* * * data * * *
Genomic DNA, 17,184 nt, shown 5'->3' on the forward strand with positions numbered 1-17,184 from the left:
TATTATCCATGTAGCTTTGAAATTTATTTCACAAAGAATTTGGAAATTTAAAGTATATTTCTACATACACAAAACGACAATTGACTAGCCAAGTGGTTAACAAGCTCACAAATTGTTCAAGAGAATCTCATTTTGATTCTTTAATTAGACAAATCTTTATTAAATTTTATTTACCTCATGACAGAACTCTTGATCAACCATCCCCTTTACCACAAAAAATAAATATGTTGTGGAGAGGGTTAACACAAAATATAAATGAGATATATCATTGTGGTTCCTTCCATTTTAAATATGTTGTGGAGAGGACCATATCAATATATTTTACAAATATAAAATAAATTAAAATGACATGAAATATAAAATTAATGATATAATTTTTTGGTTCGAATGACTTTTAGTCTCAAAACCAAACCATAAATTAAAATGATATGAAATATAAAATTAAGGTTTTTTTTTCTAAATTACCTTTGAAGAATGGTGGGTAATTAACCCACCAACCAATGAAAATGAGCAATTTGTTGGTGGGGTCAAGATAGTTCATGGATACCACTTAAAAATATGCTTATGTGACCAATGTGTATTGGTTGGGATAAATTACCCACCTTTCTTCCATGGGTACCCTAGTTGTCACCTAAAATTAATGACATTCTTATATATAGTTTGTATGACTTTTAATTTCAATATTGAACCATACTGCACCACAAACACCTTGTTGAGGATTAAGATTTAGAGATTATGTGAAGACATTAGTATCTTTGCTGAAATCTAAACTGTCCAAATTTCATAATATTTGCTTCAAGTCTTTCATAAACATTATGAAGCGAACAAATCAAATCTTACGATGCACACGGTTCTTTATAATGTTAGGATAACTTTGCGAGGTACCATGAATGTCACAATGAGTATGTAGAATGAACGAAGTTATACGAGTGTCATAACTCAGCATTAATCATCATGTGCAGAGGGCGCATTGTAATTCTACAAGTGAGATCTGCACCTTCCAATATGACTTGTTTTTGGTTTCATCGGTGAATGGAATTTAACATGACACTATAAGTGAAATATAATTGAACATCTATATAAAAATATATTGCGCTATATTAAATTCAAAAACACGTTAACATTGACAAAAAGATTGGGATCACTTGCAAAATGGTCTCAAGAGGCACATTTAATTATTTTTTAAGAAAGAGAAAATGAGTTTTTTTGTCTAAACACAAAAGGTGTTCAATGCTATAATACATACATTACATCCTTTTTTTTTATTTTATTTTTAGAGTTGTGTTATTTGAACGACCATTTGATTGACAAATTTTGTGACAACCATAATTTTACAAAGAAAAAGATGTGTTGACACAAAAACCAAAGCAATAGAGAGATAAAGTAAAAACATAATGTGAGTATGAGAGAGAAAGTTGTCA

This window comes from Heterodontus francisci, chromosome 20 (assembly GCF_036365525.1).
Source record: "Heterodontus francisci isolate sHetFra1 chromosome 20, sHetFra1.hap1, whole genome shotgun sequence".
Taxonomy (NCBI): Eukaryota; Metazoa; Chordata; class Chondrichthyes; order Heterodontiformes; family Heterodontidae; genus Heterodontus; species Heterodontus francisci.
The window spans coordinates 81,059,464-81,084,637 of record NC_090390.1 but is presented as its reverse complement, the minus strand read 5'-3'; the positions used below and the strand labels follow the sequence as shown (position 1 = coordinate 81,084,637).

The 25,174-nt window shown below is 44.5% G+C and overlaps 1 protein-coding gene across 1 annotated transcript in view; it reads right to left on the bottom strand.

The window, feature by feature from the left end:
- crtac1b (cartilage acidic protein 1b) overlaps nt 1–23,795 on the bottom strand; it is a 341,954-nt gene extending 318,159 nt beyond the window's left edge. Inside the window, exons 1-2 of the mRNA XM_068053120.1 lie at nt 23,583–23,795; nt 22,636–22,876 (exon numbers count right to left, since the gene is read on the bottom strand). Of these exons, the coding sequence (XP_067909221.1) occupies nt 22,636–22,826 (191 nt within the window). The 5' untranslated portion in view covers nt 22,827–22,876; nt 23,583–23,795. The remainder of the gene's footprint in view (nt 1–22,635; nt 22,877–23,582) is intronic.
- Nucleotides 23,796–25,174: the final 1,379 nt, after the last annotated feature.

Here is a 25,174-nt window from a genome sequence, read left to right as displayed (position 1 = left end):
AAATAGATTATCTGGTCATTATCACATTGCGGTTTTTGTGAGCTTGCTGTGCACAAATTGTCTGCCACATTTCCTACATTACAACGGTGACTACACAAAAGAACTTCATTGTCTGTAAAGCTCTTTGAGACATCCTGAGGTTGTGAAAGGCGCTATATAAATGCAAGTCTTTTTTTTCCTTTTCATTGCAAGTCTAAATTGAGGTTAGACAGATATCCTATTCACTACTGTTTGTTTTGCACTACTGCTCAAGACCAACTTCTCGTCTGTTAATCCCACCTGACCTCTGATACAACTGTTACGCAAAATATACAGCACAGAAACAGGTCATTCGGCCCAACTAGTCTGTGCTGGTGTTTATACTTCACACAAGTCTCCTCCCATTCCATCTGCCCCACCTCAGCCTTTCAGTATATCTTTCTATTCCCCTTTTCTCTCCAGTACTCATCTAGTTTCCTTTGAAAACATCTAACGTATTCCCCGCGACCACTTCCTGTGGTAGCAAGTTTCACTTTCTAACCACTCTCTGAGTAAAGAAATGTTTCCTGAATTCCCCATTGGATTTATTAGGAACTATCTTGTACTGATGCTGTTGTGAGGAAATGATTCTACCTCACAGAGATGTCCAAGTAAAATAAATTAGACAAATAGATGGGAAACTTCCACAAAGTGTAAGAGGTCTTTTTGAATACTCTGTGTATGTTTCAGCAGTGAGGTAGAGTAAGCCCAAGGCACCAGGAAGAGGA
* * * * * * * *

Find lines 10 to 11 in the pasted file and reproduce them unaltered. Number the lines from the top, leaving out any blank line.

- Nucleotides 23,796–25,174: the final 1,379 nt, after the last annotated feature.

Here is a 25,174-nt window from a genome sequence, read left to right as displayed (position 1 = left end):